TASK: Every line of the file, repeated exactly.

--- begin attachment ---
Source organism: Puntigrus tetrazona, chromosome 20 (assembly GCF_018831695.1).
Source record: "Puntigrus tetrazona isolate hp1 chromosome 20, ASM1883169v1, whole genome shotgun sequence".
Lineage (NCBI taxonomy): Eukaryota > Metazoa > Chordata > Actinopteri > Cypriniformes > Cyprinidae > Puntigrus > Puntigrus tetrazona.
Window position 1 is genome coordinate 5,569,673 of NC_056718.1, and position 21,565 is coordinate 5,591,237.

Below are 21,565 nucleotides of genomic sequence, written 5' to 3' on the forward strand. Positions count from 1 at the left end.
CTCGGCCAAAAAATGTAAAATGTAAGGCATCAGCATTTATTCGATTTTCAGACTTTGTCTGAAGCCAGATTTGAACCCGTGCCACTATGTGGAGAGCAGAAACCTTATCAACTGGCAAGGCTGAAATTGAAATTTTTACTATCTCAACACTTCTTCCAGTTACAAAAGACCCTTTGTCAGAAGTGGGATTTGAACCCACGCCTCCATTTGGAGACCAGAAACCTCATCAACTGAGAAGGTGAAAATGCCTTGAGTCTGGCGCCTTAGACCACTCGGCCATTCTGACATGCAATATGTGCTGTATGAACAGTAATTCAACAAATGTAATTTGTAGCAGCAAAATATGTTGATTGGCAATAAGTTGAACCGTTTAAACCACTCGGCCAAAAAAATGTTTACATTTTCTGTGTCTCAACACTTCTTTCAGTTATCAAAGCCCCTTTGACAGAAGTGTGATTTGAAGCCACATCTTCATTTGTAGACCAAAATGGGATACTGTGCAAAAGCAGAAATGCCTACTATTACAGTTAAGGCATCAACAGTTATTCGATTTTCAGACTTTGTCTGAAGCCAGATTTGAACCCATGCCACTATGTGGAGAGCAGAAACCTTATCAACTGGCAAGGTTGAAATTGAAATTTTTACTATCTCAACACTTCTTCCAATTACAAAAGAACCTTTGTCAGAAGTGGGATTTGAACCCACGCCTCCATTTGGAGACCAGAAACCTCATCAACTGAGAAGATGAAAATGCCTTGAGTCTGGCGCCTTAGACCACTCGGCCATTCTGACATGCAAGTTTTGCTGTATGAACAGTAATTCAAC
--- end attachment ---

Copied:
Source organism: Puntigrus tetrazona, chromosome 20 (assembly GCF_018831695.1).
Source record: "Puntigrus tetrazona isolate hp1 chromosome 20, ASM1883169v1, whole genome shotgun sequence".
Lineage (NCBI taxonomy): Eukaryota > Metazoa > Chordata > Actinopteri > Cypriniformes > Cyprinidae > Puntigrus > Puntigrus tetrazona.
Window position 1 is genome coordinate 5,569,673 of NC_056718.1, and position 21,565 is coordinate 5,591,237.

Below are 21,565 nucleotides of genomic sequence, written 5' to 3' on the forward strand. Positions count from 1 at the left end.
CTCGGCCAAAAAATGTAAAATGTAAGGCATCAGCATTTATTCGATTTTCAGACTTTGTCTGAAGCCAGATTTGAACCCGTGCCACTATGTGGAGAGCAGAAACCTTATCAACTGGCAAGGCTGAAATTGAAATTTTTACTATCTCAACACTTCTTCCAGTTACAAAAGACCCTTTGTCAGAAGTGGGATTTGAACCCACGCCTCCATTTGGAGACCAGAAACCTCATCAACTGAGAAGGTGAAAATGCCTTGAGTCTGGCGCCTTAGACCACTCGGCCATTCTGACATGCAATATGTGCTGTATGAACAGTAATTCAACAAATGTAATTTGTAGCAGCAAAATATGTTGATTGGCAATAAGTTGAACCGTTTAAACCACTCGGCCAAAAAAATGTTTACATTTTCTGTGTCTCAACACTTCTTTCAGTTATCAAAGCCCCTTTGACAGAAGTGTGATTTGAAGCCACATCTTCATTTGTAGACCAAAATGGGATACTGTGCAAAAGCAGAAATGCCTACTATTACAGTTAAGGCATCAACAGTTATTCGATTTTCAGACTTTGTCTGAAGCCAGATTTGAACCCATGCCACTATGTGGAGAGCAGAAACCTTATCAACTGGCAAGGTTGAAATTGAAATTTTTACTATCTCAACACTTCTTCCAATTACAAAAGAACCTTTGTCAGAAGTGGGATTTGAACCCACGCCTCCATTTGGAGACCAGAAACCTCATCAACTGAGAAGATGAAAATGCCTTGAGTCTGGCGCCTTAGACCACTCGGCCATTCTGACATGCAAGTTTTGCTGTATGAACAGTAATTCAAC